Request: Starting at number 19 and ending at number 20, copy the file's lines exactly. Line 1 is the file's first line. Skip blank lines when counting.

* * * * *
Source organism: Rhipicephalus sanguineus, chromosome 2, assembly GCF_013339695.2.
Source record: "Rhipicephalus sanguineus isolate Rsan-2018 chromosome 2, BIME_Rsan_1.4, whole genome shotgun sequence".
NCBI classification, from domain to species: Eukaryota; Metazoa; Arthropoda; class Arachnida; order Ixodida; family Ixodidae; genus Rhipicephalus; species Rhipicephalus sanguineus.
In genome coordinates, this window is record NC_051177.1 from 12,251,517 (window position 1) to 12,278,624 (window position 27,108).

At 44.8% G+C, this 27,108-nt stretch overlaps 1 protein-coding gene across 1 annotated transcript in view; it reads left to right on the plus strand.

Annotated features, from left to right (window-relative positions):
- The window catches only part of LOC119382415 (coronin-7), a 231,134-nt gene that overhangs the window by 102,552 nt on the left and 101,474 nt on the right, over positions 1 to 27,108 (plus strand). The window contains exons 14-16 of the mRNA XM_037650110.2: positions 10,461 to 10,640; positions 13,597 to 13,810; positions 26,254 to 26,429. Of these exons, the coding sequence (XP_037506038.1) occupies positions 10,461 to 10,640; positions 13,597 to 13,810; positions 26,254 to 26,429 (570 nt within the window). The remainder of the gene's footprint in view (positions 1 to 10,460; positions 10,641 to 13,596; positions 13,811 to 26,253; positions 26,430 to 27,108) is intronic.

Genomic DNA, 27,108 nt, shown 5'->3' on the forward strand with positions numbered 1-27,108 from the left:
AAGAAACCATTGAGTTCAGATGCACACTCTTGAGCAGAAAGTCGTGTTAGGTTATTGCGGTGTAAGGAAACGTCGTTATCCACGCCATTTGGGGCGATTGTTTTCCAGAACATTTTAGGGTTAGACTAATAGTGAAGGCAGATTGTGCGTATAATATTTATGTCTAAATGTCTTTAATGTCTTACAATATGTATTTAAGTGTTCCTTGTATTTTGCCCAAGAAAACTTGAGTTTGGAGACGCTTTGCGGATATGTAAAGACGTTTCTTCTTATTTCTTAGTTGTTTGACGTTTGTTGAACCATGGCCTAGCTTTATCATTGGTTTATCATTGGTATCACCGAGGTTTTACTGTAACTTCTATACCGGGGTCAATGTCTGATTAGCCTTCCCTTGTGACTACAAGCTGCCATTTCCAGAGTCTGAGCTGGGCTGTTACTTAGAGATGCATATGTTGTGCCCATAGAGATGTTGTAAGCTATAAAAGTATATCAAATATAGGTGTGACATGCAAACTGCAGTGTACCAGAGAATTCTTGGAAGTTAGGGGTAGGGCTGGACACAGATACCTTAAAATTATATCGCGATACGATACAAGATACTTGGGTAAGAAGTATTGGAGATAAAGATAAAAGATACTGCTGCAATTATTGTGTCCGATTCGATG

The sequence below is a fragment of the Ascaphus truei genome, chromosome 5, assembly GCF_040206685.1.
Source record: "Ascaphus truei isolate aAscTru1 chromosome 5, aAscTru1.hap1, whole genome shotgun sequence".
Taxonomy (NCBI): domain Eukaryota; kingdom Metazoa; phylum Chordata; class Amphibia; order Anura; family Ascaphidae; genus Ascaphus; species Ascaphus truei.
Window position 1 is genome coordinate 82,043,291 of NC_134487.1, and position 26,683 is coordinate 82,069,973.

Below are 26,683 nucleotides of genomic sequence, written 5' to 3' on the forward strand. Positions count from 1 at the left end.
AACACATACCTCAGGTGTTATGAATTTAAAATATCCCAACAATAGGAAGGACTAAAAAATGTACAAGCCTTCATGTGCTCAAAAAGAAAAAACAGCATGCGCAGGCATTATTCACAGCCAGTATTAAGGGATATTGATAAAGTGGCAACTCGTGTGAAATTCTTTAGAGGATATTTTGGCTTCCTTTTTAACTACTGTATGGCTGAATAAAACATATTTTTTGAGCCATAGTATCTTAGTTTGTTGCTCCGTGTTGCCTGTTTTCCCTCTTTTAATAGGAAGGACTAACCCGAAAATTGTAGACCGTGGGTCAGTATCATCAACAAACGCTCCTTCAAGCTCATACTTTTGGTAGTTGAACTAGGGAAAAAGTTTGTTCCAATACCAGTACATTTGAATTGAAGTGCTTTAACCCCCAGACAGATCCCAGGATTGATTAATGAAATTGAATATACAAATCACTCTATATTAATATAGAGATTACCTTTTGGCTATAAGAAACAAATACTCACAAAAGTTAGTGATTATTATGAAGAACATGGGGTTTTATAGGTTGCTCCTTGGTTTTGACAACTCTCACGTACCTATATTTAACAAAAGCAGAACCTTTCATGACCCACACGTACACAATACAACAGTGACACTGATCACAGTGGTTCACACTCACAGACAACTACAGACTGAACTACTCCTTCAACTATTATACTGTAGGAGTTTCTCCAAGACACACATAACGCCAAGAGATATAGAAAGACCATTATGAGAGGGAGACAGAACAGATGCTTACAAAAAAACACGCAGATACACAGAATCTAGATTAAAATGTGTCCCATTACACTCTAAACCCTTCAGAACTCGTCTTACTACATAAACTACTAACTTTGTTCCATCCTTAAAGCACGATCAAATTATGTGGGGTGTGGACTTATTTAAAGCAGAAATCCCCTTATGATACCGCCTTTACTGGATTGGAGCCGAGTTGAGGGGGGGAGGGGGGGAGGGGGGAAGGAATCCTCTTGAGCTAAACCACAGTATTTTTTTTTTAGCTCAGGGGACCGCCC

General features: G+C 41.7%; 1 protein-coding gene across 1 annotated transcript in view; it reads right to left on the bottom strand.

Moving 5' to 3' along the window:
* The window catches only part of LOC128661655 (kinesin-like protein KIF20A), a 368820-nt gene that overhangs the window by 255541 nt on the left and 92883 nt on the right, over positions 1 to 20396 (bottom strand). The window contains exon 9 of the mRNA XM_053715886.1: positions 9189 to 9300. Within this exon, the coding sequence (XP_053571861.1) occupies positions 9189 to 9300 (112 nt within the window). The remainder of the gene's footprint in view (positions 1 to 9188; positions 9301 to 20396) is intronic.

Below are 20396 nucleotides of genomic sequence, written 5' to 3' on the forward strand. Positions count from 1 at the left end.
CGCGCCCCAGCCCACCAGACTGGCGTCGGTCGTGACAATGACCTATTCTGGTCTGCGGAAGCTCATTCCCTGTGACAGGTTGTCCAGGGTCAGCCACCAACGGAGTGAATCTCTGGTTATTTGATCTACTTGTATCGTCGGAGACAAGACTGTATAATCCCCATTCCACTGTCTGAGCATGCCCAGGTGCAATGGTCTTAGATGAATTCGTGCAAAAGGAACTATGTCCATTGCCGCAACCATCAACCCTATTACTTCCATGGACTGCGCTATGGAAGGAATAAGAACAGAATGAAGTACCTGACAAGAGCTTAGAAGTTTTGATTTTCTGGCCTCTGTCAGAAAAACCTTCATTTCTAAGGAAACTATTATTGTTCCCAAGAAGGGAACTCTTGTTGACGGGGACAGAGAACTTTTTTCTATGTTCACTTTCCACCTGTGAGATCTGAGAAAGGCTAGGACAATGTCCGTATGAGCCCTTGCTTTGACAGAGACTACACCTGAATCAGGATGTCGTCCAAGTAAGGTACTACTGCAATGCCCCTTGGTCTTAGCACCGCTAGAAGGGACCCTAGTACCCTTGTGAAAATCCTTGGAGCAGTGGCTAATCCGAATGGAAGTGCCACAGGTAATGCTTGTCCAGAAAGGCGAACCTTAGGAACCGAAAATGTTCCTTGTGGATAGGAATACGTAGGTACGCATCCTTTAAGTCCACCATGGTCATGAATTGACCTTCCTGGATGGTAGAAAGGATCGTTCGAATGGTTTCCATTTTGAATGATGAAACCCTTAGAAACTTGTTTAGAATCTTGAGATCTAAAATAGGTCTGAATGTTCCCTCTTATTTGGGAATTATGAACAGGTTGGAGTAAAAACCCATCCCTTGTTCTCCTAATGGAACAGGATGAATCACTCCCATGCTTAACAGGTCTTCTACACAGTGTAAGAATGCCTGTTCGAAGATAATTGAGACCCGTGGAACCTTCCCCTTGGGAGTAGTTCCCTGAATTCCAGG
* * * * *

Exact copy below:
Below are 20396 nucleotides of genomic sequence, written 5' to 3' on the forward strand. Positions count from 1 at the left end.
CGCGCCCCAGCCCACCAGACTGGCGTCGGTCGTGACAATGACCTATTCTGGTCTGCGGAAGCTCATTCCCTGTGACAGGTTGTCCAGGGTCAGCCACCAACGGAGTGAATCTCTGGTTATTTGATCTACTTGTATCGTCGGAGACAAGACTGTATAATCCCCATTCCACTGTCTGAGCATGCCCAGGTGCAATGGTCTTAGATGAATTCGTGCAAAAGGAACTATGTCCATTGCCGCAACCATCAACCCTATTACTTCCATGGACTGCGCTATGGAAGGAATAAGAACAGAATGAAGTACCTGACAAGAGCTTAGAAGTTTTGATTTTCTGGCCTCTGTCAGAAAAACCTTCATTTCTAAGGAAACTATTATTGTTCCCAAGAAGGGAACTCTTGTTGACGGGGACAGAGAACTTTTTTCTATGTTCACTTTCCACCTGTGAGATCTGAGAAAGGCTAGGACAATGTCCGTATGAGCCCTTGCTTTGACAGAGACTACACCTGAATCAGGATGTCGTCCAAGTAAGGTACTACTGCAATGCCCCTTGGTCTTAGCACCGCTAGAAGGGACCCTAGTACCCTTGTGAAAATCCTTGGAGCAGTGGCTAATCCGAATGGAAGTGCCACAGGTAATGCTTGTCCAGAAAGGCGAACCTTAGGAACCGAAAATGTTCCTTGTGGATAGGAATACGTAGGTACGCATCCTTTAAGTCCACCATGGTCATGAATTGACCTTCCTGGATGGTAGAAAGGATCGTTCGAATGGTTTCCATTTTGAATGATGAAACCCTTAGAAACTTGTTTAGAATCTTGAGATCTAAAATAGGTCTGAATGTTCCCTCTTATTTGGGAATTATGAACAGGTTGGAGTAAAAACCCATCCCTTGTTCTCCTAATGGAACAGGATGAATCACTCCCATGCTTAACAGGTCTTCTACACAGTGTAAGAATGCCTGTTCGAAGATAATTGAGACCCGTGGAACCTTCCCCTTGGGAGTAGTTCCCTGAATTCCAGG